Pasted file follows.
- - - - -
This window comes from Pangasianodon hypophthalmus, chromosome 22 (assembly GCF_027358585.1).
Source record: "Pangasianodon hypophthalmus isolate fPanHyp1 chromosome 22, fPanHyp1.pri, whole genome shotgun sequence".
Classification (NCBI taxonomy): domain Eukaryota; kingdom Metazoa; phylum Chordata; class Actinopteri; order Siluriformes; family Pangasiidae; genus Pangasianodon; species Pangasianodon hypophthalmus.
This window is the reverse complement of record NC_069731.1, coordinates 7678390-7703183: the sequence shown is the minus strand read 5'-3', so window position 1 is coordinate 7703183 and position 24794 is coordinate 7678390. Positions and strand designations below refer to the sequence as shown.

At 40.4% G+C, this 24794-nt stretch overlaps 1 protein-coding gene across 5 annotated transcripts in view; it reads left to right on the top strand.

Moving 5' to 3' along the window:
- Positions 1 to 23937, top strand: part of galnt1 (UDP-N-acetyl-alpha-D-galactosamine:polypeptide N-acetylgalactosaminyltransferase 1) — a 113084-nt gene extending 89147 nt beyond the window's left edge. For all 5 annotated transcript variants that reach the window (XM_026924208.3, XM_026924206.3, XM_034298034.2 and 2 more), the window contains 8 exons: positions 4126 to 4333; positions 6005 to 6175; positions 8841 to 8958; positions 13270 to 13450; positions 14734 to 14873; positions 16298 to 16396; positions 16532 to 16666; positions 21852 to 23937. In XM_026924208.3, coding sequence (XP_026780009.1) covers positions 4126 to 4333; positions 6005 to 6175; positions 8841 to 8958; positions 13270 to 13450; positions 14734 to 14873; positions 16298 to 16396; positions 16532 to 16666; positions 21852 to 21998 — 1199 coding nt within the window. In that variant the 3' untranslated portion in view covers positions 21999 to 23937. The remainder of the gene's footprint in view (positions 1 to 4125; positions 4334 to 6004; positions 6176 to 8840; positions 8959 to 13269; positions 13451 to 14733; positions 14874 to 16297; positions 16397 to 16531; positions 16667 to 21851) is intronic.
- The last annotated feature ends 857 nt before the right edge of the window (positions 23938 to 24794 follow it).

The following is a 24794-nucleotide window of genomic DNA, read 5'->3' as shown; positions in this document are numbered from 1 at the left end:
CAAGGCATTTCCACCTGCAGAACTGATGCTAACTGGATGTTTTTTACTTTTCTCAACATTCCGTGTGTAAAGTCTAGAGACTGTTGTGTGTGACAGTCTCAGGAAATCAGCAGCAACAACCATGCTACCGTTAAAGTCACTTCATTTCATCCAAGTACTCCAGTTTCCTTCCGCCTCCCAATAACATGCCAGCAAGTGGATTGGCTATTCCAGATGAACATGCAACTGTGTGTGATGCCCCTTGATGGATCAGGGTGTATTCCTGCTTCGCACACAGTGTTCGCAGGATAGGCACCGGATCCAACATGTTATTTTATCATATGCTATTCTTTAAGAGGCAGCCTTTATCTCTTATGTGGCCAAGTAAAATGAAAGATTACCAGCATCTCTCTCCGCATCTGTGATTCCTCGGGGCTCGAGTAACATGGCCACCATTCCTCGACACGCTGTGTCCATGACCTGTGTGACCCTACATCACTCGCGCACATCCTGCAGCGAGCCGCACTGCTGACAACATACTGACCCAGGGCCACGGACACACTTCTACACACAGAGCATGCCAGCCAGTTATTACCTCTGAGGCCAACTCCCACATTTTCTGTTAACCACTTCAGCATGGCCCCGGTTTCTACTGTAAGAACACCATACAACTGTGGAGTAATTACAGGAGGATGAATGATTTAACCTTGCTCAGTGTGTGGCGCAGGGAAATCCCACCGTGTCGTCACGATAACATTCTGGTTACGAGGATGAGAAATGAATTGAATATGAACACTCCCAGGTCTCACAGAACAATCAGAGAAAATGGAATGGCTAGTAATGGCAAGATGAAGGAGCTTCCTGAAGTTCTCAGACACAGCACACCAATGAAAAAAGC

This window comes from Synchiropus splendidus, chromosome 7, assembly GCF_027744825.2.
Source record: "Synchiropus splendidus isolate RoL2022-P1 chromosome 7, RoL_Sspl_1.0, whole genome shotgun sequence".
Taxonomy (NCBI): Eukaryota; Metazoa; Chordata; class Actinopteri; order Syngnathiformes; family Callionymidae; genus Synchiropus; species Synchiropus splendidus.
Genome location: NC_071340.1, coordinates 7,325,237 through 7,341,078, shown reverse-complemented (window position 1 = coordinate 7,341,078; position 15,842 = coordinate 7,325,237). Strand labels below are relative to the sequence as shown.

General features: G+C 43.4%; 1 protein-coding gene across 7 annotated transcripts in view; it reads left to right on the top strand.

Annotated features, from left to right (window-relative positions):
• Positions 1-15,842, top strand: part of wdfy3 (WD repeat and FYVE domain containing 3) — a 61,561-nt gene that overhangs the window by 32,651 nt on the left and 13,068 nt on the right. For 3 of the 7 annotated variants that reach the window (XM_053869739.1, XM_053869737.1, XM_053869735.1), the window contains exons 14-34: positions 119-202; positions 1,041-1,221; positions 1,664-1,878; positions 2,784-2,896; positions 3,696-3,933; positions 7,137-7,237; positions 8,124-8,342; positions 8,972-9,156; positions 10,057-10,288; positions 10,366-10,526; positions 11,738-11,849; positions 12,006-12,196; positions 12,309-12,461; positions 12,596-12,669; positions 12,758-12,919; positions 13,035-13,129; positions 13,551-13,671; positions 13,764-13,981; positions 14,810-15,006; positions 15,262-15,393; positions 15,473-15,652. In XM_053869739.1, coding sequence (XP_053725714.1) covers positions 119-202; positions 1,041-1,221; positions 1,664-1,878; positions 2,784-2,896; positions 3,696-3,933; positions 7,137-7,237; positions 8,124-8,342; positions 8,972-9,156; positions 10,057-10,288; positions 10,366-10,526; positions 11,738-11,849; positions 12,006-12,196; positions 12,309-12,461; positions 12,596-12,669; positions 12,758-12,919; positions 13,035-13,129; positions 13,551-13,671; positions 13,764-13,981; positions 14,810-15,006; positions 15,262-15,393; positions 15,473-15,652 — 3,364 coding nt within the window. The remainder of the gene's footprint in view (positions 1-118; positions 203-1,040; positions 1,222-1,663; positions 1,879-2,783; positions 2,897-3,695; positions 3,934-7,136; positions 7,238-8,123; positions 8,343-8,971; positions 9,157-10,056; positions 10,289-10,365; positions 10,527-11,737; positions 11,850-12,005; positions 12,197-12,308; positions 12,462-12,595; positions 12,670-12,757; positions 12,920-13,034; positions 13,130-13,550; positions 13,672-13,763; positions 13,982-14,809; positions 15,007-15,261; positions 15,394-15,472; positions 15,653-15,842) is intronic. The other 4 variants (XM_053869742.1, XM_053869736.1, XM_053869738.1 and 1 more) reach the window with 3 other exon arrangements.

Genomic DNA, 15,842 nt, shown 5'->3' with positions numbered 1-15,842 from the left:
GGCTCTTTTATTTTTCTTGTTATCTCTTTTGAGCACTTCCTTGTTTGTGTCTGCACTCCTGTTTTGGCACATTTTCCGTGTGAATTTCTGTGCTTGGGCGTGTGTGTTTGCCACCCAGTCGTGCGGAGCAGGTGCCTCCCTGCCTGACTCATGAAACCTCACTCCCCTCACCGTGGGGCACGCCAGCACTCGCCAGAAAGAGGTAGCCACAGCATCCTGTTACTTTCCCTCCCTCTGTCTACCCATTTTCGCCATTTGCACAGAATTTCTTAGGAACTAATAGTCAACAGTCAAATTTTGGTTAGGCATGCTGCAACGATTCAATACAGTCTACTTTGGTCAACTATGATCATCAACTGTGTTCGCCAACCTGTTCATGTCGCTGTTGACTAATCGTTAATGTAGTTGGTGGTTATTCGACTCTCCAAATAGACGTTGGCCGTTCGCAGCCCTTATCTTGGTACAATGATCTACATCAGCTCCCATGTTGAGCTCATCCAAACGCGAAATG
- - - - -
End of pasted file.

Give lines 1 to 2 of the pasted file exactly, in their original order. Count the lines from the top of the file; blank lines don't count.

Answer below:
This window comes from Pangasianodon hypophthalmus, chromosome 22 (assembly GCF_027358585.1).
Source record: "Pangasianodon hypophthalmus isolate fPanHyp1 chromosome 22, fPanHyp1.pri, whole genome shotgun sequence".